Archive December 2017 XVIII, No. 12

4 Keys to Prevent Patient Falls

Keep your patients from taking a tumble.

Brielle Gregory

Brielle Gregory, Associate Editor


falls risk HOLD ON If a patient appears to be a falls risk, designate a nurse to help her get dressed and make it safely to her ride home after surgery.

The OR staff at the Hospital of the University of Pennsylvania (HUP) in Philadelphia, Pa., knew they were having too many patient falls: 9 in 2014 and 12 in 2015, a disturbing rise they attributed to the rise in outpatient surgeries and the challenges of caring for ambulatory patients as opposed to bedridden inpatients.

"We needed to ask questions more applicable to the outpatient setting," says Ann Marie Morris, MSN, RN, CNOR, HUP's nurse manager of perioperative quality and safety. Ms. Morris says that although each of their patient falls happened away from the operating table, they had a few near misses with patients on the OR table, too. "As soon as you let your guard down, you end up with a fall," she says.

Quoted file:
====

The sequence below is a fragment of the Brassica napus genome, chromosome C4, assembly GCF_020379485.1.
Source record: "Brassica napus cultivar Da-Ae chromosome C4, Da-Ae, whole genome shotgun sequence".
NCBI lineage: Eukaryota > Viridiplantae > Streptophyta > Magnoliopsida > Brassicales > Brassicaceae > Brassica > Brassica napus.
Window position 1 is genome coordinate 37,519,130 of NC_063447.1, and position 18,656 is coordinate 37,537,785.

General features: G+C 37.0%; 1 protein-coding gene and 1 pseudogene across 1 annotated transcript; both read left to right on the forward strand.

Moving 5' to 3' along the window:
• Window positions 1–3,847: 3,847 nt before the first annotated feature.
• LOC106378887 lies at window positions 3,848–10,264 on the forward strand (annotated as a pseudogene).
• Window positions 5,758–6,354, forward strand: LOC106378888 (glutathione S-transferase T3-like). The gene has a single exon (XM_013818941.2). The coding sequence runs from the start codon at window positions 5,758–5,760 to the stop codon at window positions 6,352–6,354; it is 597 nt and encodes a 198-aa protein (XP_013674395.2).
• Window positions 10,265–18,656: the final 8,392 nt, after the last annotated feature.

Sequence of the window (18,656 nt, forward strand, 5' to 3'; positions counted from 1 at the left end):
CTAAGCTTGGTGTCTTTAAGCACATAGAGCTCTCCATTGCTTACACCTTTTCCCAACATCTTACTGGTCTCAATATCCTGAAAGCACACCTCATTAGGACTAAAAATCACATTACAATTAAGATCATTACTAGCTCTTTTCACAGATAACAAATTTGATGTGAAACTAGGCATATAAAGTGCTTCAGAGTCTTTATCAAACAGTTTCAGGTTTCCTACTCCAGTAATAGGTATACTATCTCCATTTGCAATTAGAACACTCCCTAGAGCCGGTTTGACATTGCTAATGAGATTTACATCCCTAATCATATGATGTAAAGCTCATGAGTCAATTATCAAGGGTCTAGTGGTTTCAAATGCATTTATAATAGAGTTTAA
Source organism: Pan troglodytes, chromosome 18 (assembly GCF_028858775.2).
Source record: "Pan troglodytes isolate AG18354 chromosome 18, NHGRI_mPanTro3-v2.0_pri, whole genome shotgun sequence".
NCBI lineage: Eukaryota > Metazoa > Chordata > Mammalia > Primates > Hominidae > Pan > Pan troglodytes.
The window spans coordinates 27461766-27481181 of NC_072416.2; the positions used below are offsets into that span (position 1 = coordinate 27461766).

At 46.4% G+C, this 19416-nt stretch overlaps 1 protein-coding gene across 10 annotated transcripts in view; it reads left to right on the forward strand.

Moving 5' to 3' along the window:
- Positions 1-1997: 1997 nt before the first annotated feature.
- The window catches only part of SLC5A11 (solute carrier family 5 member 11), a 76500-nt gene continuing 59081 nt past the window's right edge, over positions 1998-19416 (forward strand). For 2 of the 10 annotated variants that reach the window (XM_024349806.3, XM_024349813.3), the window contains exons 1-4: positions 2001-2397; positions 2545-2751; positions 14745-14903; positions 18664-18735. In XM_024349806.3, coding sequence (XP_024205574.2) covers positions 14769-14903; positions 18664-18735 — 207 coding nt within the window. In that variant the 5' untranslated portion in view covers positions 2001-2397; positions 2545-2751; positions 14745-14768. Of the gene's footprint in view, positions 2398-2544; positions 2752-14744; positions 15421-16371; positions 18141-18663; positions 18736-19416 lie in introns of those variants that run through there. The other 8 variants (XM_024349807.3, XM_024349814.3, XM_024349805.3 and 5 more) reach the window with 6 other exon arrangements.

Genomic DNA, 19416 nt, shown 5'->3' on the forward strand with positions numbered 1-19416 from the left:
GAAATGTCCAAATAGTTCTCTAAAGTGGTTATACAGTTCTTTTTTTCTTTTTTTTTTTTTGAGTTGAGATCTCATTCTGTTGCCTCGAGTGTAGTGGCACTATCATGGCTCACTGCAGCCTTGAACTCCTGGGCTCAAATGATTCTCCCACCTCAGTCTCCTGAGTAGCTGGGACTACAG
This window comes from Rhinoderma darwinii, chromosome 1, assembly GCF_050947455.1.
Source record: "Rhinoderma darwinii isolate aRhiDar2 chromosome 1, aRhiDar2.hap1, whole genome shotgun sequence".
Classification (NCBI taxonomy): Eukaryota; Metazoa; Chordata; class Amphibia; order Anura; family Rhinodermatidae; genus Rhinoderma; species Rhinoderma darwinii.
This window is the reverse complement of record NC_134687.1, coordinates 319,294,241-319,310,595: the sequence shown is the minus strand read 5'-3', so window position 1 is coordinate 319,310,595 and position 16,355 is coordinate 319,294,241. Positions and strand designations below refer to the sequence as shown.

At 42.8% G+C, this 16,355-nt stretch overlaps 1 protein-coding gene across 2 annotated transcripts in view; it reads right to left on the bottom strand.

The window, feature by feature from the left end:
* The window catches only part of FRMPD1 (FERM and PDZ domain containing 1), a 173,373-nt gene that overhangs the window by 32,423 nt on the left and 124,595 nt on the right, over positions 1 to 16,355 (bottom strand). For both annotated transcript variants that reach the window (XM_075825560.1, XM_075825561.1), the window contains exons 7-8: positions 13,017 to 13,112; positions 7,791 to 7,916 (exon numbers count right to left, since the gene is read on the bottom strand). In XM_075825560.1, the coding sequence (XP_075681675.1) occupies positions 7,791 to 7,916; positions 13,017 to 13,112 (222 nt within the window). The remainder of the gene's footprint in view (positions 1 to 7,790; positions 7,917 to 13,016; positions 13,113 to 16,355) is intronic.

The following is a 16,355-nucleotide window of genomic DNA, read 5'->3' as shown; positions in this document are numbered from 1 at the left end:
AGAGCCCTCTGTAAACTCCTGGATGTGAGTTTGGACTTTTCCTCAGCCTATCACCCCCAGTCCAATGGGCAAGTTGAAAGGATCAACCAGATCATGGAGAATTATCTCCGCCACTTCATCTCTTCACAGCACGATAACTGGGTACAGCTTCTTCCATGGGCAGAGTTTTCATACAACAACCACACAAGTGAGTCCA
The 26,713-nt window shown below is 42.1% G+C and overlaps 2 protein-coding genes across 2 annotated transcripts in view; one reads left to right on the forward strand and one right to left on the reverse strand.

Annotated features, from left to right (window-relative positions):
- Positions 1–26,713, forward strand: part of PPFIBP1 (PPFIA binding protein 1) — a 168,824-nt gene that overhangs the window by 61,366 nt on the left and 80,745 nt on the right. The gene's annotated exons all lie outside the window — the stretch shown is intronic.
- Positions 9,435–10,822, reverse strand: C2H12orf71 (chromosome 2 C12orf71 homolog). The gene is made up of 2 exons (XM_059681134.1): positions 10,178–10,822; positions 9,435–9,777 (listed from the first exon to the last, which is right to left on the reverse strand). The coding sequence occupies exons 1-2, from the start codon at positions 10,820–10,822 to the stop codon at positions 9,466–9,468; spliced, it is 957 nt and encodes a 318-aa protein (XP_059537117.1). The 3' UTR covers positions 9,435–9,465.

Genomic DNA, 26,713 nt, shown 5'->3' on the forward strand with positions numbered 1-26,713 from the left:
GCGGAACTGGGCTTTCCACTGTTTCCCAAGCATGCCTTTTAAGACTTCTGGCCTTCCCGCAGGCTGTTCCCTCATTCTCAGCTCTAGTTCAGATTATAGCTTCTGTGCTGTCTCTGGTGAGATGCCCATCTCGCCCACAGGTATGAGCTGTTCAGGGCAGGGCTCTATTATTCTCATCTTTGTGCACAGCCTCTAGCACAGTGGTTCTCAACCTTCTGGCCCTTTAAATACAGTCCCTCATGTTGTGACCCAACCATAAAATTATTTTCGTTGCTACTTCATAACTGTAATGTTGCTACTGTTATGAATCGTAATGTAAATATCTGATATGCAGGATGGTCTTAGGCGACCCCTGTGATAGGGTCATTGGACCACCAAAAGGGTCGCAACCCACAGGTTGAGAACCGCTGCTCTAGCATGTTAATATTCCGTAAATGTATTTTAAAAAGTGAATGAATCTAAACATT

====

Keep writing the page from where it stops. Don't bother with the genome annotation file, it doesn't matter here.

And the patient falls were affecting more than just the hospital's numbers. "I think the nurses felt helpless," says Michael Ham, MSN, RN, CCRN, CPAN, HUP's perioperative clinical practice leader. So the OR staff did a department-wide analysis of the falls to identify trends. Then, they consulted with academic health centers, met with the hospital-wide falls committee and spoke with physical therapists about what strategies they should implement to avoid patient falls in the outpatient setting.

After instilling those strategies, the hospital saw a 44% reduction in patient falls from 2015 to 2016, with only 7 patient falls. In 2017, that number dropped to 4. "We are constantly reinforcing and identifying how and where we can be more diligent," says Ms. Morris.

Here are the 4 key ways HUP lowered its patient falls, and how you can, too.

1 Ask 3 questions to determine the patient's fall risk.

During pre-op, first ask, "Have you fallen more than once in the past year or hurt yourself in a fall?" Next, "Do you feel you are at risk of falling?" And finally, "Do you have trouble dressing, grooming or bathing?" If the patient answers "yes" to any of those 3 questions, that helps indicate whether you might need to take extra precautions to prevent a fall. It's also important to consider the physiologic effects of anesthesthetic agents and preparation for surgery, including NPO requirements, and how those factors impact a patient's fall risk.

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